Some of you may not believe me, but our family dog, Java, was the greatest dog in the world. He was part of our family for almost 13 years, until had to put him down in 2012. He was suffering with advanced congestive heart failure, and we chose to put him down before his suffering became acute. With heavy hearts, we took him to the vet one last time one afternoon, and then I buried him in a quiet place in our yard.
I don’t like to anthropomorphize animals, but I learned a great deal from my loyal dog, including some interesting and unexpected theological lessons. My dog taught me about unconditional love, trust, obedience, and companionship. At the risk of sounding maudlin, his company provided more solace than that of some people I have known.
He was with us as playmate, travel companion, comforter, home alarm, and entertainer, and asked no more than food, drink, and the benefit of our presence. His absence left a hole in our lives that took some time to heal (and we still remember him fondly eight years later), but we are grateful for the time we had with him.
At the time, my son asked me if Java will be in heaven — an interesting theological question I realized my need to reconsider. I told my son that heaven’s glory is such that Java’s presence could not add to it, nor could his absence detract from it. While I am not inclined to make metaphysical speculations about animals, I felt inclined to revisit my initial assessment, and I stand by my reassessment to this day.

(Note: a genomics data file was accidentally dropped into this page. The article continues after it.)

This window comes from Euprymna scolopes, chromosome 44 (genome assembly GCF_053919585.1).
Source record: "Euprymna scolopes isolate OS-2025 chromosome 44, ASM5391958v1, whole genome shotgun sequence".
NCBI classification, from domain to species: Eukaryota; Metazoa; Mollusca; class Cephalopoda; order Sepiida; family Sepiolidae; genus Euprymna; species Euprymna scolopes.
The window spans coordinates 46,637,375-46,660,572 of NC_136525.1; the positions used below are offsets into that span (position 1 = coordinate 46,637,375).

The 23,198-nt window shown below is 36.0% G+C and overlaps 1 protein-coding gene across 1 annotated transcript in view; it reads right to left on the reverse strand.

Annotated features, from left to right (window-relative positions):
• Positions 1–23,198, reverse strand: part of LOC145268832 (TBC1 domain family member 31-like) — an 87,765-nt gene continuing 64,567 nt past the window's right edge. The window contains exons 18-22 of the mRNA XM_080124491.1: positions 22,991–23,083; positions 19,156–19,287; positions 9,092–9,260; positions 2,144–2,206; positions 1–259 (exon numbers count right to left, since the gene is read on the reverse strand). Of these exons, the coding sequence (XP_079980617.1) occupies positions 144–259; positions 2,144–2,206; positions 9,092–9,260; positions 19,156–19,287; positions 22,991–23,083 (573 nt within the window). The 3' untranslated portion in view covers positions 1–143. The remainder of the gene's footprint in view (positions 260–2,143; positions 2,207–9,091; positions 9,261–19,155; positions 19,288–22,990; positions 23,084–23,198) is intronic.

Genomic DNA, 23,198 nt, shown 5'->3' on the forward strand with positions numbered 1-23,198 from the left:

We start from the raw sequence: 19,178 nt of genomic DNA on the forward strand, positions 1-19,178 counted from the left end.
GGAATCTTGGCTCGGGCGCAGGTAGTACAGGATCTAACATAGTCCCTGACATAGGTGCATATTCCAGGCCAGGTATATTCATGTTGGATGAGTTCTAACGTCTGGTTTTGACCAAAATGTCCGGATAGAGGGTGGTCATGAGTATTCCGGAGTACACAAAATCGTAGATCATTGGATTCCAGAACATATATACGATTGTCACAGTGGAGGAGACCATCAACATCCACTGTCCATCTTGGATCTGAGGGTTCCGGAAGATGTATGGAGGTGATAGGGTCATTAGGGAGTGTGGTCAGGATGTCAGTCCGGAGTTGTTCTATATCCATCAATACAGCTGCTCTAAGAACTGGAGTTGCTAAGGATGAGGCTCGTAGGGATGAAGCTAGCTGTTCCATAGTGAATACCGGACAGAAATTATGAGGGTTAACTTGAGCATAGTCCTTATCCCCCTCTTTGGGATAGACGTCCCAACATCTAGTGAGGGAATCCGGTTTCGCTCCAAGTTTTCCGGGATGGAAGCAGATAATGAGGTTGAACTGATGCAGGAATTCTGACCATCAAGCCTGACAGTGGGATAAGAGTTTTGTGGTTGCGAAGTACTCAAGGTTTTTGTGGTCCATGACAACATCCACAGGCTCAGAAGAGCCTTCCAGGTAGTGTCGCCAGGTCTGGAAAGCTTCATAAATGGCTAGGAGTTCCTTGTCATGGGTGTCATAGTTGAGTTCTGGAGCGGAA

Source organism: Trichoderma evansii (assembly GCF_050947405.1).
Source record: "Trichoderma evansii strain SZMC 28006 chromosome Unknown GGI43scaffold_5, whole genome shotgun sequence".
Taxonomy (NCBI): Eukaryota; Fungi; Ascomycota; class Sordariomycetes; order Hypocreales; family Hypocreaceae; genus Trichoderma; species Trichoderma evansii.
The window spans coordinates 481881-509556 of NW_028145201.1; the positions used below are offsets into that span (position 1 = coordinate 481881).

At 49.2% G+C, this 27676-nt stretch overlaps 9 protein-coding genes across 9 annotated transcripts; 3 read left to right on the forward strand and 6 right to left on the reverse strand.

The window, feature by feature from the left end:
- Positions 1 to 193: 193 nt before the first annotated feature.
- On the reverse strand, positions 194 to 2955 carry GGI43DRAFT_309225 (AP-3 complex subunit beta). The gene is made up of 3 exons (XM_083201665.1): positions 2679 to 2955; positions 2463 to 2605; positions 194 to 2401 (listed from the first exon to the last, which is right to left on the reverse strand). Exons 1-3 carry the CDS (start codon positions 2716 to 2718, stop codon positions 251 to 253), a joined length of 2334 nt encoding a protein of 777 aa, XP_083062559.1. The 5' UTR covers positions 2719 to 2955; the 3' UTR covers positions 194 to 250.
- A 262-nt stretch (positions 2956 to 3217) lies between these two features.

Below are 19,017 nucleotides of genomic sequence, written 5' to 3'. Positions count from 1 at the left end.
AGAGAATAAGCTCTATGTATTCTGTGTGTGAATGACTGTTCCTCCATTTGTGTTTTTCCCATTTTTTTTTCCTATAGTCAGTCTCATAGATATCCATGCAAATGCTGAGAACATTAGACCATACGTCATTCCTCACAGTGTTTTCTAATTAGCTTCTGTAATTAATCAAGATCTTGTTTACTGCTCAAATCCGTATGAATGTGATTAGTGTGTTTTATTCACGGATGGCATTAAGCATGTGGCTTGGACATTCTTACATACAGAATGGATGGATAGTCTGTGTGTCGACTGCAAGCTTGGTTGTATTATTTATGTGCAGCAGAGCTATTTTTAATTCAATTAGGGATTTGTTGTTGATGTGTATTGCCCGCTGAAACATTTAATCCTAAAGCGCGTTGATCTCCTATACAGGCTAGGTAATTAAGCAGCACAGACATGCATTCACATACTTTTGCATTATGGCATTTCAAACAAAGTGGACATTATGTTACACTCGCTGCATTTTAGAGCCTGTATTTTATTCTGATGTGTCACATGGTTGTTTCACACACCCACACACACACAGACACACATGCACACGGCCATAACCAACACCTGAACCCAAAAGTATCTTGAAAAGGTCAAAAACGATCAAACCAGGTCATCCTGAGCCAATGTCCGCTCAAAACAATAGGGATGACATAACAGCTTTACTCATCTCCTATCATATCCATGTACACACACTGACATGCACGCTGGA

I do not think that the presence of beloved animal companions will detract from the glory of God’s presence in heaven, nor will their absence add to it. I do believe that our gracious God knows best how to prepare a place for his children; I think I will leave the rest of the question unanswered. But for now, I remember the loss of a loyal companion, and I appreciate the dogs we have enjoyed for the past eight years. Pets are a blessing from God, and should be appreciated as such.
One thought on “On Precious Pets and Paradise: Memories and Thanksgiving”
Indeed! A wise and practical answer.
Surely God’s granting us companion animals is one of many tender mercies He pours out on His children.
A psychiatrist friend called her dog her “furry Prozac”!
Of course we know the pitfalls of “humanizing” our pets or even “idolizing” them (that is looking to them INSTEAD of to Great Lover of our souls); that tricky and tenacious trap of loving the gift more than the Giver. I think your post goes a fair distance to helping us by encouraging us cherish our pets BECAUSE of the Giver.